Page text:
You could also consider some environmental controls. This simply means changing the environment in your garden to make it less attractive to weevils. One way to do this is to remove mulch around your plants and only water them when necessary. Weevils, both in the larval and adult stages, prefer moist soil, and so by keeping the soil as dry as possible, you will make your garden a far less attractive habitat for all stages of the weevil lifecycle.

Another home remedy for weevils in the garden takes advantage of the fact that weevils can’t fly. In order to move from plant to plant, they need to climb down and walk across the ground. This means that you can protect your plants by making them inaccessible. There are sticky products you can buy that you can apply to the soil and prevent weevils from getting through. Even some double-sided tape might do the job. Just make sure that the plants you want to protect are surrounded completely. And also make sure that the plant’s leaves or branches don’t touch those of any other plant, or a wall or fence. Weevils can crawl up these surfaces and get onto plants that way, so be sure to isolate the plants as well as you can.

Diatomaceous earth can also be used as an effective control for weevils in the garden. You can buy this powder in garden centers or online. It is completely non-toxic and safe for your plants. Instead of being an actual pesticide, diatomaceous earth acts as a physical control for weevils. The seemingly fine powder is actually made up of sharp shards of shells which cut the weevil’s body when they try to crawl over it. The multiple lacerations in the weevil’s exoskeleton will cause it to dehydrate and die. For this reason, diatomaceous earth is a very effective and popular method of weevil control in the garden.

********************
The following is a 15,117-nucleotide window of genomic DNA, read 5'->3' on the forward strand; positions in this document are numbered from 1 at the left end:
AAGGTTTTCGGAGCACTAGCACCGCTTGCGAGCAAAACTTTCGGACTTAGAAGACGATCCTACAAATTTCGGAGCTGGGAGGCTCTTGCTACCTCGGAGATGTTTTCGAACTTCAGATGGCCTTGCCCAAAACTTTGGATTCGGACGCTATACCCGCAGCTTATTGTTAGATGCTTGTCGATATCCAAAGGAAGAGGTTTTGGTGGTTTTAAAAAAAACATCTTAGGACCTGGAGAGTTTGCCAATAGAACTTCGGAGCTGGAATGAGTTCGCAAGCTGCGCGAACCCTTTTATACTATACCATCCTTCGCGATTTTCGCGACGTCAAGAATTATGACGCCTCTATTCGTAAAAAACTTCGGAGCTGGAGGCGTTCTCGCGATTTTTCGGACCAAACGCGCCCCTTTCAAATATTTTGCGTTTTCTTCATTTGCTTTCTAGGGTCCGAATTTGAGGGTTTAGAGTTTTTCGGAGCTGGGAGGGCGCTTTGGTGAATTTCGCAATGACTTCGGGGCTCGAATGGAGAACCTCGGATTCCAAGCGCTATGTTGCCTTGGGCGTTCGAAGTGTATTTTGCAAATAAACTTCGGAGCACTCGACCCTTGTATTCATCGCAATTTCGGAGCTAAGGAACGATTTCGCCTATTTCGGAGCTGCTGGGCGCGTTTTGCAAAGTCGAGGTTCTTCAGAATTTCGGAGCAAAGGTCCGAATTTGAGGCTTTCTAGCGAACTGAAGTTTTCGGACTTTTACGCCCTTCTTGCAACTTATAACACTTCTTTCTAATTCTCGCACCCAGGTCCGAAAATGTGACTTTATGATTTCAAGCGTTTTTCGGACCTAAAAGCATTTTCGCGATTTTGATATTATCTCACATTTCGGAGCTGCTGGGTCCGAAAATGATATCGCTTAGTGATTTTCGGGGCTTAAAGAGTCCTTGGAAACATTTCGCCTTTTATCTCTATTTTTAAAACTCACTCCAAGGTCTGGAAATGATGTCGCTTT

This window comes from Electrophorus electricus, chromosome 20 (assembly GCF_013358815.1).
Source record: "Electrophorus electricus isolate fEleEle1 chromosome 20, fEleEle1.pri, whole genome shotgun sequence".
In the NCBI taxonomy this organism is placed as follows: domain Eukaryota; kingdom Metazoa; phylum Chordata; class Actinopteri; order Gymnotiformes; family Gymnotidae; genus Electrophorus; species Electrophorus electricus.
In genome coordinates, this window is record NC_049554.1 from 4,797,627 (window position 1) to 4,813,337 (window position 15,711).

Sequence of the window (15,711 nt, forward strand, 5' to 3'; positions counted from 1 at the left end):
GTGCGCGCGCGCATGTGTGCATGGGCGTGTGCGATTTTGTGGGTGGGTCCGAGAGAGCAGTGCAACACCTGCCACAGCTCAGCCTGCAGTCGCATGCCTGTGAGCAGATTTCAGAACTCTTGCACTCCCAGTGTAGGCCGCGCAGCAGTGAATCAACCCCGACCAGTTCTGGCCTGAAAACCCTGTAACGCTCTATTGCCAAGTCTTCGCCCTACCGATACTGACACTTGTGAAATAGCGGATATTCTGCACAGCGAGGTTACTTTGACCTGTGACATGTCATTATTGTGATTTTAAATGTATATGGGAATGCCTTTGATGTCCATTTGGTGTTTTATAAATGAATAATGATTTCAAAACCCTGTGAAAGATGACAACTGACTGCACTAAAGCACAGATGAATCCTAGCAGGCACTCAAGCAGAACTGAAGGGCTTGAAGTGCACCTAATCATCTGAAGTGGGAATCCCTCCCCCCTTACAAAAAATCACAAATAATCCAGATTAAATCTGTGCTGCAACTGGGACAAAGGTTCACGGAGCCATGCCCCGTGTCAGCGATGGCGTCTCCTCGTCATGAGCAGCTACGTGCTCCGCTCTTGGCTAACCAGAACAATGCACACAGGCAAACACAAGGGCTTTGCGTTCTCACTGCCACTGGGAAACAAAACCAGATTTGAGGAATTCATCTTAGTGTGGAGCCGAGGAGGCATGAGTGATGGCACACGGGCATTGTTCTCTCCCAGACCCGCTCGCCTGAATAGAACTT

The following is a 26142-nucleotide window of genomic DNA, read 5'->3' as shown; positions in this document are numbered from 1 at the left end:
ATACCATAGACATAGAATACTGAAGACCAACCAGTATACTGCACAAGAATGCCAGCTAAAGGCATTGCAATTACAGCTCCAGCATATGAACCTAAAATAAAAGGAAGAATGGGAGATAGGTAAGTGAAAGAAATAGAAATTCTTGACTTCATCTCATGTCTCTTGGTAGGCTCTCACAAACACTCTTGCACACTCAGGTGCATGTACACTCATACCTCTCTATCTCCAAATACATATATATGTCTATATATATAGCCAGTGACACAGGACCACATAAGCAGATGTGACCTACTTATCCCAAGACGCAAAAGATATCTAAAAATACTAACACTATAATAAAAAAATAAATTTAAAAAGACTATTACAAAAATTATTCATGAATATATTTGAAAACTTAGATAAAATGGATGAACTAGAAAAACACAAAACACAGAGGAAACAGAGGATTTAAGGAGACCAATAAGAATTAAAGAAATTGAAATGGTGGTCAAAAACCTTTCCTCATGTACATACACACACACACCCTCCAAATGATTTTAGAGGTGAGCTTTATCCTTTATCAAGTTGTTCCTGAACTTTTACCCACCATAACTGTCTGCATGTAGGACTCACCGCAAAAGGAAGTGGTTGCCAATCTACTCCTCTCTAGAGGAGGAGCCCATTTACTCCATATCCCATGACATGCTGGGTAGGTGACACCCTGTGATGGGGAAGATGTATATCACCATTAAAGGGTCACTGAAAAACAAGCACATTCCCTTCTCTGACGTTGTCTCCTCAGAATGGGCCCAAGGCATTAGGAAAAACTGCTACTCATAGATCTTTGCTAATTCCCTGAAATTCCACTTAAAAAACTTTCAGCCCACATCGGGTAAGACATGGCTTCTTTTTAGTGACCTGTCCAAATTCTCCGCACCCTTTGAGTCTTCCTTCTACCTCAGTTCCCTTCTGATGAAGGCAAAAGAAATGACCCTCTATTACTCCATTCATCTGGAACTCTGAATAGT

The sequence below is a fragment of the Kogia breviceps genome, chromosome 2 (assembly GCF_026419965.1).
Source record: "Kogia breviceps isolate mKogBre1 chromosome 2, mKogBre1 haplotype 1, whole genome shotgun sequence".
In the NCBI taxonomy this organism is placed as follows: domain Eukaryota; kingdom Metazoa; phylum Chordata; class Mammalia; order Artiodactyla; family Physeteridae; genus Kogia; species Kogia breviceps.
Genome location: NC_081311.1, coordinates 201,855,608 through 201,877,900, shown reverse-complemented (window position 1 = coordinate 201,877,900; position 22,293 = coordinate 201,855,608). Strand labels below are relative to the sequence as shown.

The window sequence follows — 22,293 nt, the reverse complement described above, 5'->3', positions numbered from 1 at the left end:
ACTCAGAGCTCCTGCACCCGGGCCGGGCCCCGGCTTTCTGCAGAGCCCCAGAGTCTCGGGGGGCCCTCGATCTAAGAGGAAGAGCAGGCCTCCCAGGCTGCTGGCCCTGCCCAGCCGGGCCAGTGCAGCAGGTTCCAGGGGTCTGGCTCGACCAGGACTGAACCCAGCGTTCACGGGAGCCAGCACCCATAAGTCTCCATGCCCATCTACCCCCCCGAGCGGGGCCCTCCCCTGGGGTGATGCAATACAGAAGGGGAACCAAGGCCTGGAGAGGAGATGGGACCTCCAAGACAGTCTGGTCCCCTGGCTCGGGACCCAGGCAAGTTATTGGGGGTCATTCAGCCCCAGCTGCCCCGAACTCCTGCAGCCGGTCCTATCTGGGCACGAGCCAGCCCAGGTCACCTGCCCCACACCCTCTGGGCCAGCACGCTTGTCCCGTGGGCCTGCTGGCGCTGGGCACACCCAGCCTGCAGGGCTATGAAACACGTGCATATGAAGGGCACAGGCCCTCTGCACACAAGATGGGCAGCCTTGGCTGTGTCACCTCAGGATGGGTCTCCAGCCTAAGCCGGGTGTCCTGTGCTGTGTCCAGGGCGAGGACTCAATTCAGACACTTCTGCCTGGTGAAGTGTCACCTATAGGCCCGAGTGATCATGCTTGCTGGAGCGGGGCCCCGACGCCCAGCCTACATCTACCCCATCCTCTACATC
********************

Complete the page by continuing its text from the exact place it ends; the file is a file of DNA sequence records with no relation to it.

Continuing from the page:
Another method of weevil control is to place burlap fabric at the base of plants and trees that the weevils like to feast on. The weevils will hide under the fabric during the day, but the coarse nature of the burlap will trap them in its fibers. Make sure to change out the fabric regularly and get rid of the weevils trapped inside.

Another popular method of weevil control is the use of parasitic nematodes. These tiny creatures are available at garden centers, usually in liquid form. You apply them via a spray, like a pesticide. But unlike regular pesticides, this spray is not a toxin. Instead, the nematodes will seek out and kill the weevils in your garden. Like the weevils themselves, these nematodes are highly specific in what they will and won’t feed on, so they pose no threat to other insects. Multiple applications of nematodes may be necessary throughout the year, but they offer a simple and effective solution to outdoor weevil problems. Plus, they are completely safe for the environment.

Besides their ability to hide, weevils lack effective defenses against predators. So it might be worth considering making your garden as friendly to predatory bugs as possible. Aphids, spiders and ants will all happily kill and eat weevils, so you might want to reconsider getting rid of these insects. If the ant population in your garden isn’t out of control, then maybe you shouldn’t reach for that can of insecticide. Let nature take its course, and let the ants do their thing. You might find that they will get rid of the weevils in your garden for you!

Avoid using broad spectrum pesticides in your garden wherever possible. While it’s tempting to rely on a spray to kill off the weevils in your garden, these sprays can do more harm than good by poisoning insects and arachnids that would otherwise eat the weevils and help protect your garden.